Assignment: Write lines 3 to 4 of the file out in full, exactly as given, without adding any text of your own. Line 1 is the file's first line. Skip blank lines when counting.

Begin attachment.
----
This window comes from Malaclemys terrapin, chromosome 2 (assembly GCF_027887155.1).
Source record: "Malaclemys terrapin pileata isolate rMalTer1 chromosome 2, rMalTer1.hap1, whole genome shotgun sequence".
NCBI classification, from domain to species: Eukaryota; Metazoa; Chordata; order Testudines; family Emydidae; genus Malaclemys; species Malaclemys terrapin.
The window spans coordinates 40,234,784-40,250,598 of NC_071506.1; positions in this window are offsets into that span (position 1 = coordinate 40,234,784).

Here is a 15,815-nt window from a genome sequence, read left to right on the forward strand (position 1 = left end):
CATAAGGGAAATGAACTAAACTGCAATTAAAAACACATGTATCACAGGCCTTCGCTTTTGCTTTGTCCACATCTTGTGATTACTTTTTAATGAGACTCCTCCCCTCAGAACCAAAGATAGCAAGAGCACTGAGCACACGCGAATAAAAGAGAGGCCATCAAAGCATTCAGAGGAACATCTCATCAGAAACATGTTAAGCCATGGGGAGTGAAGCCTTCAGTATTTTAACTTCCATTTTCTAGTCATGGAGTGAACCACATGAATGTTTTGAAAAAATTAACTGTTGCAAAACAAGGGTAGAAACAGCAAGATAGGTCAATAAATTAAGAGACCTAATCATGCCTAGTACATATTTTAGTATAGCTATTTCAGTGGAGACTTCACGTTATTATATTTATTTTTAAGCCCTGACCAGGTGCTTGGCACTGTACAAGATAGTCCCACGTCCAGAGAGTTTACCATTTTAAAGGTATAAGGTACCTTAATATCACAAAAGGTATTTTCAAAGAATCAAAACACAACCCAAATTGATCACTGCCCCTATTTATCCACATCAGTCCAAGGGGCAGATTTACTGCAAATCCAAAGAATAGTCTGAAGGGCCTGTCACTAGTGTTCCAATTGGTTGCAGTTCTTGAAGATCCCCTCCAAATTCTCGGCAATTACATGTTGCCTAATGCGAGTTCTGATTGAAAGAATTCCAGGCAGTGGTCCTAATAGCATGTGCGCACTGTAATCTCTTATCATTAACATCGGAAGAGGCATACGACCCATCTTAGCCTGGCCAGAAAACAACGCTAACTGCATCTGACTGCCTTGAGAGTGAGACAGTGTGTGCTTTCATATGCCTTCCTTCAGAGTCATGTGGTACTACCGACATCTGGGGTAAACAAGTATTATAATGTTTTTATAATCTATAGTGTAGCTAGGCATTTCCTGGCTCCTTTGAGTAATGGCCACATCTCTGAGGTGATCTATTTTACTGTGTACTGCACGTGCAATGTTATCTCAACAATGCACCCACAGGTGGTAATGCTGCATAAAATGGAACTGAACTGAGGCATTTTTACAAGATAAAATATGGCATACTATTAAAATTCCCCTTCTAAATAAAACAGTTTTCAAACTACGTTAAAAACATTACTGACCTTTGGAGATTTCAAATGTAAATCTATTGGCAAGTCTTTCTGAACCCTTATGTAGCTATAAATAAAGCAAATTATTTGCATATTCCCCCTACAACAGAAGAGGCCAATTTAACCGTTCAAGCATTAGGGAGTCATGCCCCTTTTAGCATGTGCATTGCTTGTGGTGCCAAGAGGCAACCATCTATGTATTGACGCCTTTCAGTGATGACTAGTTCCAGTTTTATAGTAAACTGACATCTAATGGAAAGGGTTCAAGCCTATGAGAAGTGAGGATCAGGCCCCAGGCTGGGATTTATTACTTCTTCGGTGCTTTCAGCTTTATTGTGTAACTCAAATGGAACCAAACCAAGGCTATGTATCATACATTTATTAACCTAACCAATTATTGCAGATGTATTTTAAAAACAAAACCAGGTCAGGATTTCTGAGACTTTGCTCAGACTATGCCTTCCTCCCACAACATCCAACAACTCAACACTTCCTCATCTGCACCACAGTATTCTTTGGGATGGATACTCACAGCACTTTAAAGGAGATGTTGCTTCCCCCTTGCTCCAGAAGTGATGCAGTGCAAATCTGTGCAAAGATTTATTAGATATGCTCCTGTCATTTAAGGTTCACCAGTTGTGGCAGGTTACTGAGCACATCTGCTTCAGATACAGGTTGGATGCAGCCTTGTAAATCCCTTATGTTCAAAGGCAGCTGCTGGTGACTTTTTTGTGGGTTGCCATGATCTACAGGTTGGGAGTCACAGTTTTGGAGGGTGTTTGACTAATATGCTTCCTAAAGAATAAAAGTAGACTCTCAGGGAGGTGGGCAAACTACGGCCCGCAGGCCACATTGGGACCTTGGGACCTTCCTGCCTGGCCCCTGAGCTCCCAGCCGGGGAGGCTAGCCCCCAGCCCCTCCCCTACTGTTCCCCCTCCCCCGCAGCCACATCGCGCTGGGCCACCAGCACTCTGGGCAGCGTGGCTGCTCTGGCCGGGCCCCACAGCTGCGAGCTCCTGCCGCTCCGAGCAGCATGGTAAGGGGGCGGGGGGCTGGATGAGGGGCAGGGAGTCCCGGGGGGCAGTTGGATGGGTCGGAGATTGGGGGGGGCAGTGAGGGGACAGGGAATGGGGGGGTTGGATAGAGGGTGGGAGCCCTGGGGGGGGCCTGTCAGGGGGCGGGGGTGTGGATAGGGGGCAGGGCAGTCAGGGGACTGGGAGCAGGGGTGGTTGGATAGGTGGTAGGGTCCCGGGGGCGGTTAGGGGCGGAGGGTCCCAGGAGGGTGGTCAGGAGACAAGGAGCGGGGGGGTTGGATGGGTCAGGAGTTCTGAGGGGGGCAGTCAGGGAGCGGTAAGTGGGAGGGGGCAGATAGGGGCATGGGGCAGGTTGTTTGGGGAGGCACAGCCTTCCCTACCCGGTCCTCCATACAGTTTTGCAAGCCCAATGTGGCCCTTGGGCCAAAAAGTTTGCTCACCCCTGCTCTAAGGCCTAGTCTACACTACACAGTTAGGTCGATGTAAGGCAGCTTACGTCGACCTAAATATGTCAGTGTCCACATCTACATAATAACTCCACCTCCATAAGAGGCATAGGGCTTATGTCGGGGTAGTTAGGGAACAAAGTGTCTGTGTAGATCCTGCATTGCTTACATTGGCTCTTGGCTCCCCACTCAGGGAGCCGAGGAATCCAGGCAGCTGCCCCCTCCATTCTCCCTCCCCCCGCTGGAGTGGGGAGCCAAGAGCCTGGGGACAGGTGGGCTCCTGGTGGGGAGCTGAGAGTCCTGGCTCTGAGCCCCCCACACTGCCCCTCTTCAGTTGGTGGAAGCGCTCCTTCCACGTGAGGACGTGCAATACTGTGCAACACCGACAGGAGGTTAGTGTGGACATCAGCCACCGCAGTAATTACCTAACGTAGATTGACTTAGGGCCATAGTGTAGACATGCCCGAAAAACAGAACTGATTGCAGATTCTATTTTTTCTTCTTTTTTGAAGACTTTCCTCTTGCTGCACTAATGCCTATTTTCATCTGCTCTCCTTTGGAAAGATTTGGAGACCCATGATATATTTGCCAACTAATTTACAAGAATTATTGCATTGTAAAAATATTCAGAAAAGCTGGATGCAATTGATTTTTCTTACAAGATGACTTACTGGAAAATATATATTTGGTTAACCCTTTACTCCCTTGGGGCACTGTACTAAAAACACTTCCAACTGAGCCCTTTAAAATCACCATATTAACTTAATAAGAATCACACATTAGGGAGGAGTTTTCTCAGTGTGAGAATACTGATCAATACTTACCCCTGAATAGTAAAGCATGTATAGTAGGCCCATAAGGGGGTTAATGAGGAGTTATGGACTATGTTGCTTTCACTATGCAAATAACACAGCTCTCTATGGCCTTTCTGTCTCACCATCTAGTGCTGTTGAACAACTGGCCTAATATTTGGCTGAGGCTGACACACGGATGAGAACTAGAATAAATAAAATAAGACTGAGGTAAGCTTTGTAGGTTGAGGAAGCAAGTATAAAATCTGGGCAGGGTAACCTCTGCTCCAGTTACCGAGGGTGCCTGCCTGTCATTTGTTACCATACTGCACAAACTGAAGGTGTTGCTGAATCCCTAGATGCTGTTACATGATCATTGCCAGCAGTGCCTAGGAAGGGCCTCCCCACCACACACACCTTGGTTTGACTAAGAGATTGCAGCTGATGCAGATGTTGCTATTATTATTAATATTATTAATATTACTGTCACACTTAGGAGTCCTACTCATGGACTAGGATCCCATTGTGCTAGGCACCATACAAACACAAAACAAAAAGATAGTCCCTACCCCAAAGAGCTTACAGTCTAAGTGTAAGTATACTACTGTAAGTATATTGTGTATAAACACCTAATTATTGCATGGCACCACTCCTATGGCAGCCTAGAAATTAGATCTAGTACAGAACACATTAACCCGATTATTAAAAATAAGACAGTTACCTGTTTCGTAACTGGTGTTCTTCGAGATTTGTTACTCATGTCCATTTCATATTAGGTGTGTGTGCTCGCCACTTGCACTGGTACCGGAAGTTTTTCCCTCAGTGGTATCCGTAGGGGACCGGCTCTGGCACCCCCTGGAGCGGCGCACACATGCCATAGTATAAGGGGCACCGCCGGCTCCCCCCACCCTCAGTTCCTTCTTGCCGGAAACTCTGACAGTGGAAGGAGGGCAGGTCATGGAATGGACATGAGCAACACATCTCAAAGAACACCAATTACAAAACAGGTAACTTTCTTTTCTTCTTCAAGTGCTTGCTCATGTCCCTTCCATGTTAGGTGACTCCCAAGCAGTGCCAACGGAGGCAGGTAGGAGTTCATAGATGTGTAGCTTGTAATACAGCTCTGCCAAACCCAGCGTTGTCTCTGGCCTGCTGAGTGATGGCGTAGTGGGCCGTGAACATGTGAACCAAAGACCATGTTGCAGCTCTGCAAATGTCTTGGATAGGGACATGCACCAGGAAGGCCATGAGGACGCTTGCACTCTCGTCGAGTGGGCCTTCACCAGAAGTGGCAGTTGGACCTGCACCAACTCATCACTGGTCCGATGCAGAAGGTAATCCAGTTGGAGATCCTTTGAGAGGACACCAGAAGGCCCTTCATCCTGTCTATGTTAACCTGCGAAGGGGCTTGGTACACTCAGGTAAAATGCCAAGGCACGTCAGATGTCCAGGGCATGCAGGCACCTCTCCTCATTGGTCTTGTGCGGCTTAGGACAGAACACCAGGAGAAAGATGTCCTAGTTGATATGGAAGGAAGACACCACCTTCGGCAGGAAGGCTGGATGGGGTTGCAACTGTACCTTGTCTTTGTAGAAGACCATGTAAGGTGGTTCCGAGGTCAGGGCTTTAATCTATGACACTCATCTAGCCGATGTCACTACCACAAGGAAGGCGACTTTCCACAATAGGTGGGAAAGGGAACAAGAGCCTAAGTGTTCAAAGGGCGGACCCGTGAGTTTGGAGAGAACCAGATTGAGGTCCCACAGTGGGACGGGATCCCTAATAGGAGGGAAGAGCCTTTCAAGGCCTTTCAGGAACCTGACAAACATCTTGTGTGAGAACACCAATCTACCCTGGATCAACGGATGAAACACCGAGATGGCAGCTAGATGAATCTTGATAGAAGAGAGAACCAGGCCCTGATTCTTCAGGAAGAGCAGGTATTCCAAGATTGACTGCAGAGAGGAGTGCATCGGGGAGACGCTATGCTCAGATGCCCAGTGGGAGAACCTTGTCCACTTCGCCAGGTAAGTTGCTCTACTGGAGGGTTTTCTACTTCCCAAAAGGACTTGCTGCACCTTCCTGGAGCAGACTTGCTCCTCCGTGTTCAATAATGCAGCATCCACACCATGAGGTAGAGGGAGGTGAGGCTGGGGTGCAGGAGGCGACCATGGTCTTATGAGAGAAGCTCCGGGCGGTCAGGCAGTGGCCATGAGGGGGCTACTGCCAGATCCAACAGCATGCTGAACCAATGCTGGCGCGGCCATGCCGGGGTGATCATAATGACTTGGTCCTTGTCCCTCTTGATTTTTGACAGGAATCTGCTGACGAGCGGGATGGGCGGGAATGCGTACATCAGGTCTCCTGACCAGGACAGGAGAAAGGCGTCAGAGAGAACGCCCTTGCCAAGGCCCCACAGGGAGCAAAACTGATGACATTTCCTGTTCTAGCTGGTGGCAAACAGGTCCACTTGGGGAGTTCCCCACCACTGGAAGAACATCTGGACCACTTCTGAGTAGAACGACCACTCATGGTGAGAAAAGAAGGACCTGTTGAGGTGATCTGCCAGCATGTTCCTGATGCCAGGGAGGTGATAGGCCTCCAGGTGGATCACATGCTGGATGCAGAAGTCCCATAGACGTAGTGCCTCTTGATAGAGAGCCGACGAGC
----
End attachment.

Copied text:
NCBI classification, from domain to species: Eukaryota; Metazoa; Chordata; order Testudines; family Emydidae; genus Malaclemys; species Malaclemys terrapin.
The window spans coordinates 40,234,784-40,250,598 of NC_071506.1; positions in this window are offsets into that span (position 1 = coordinate 40,234,784).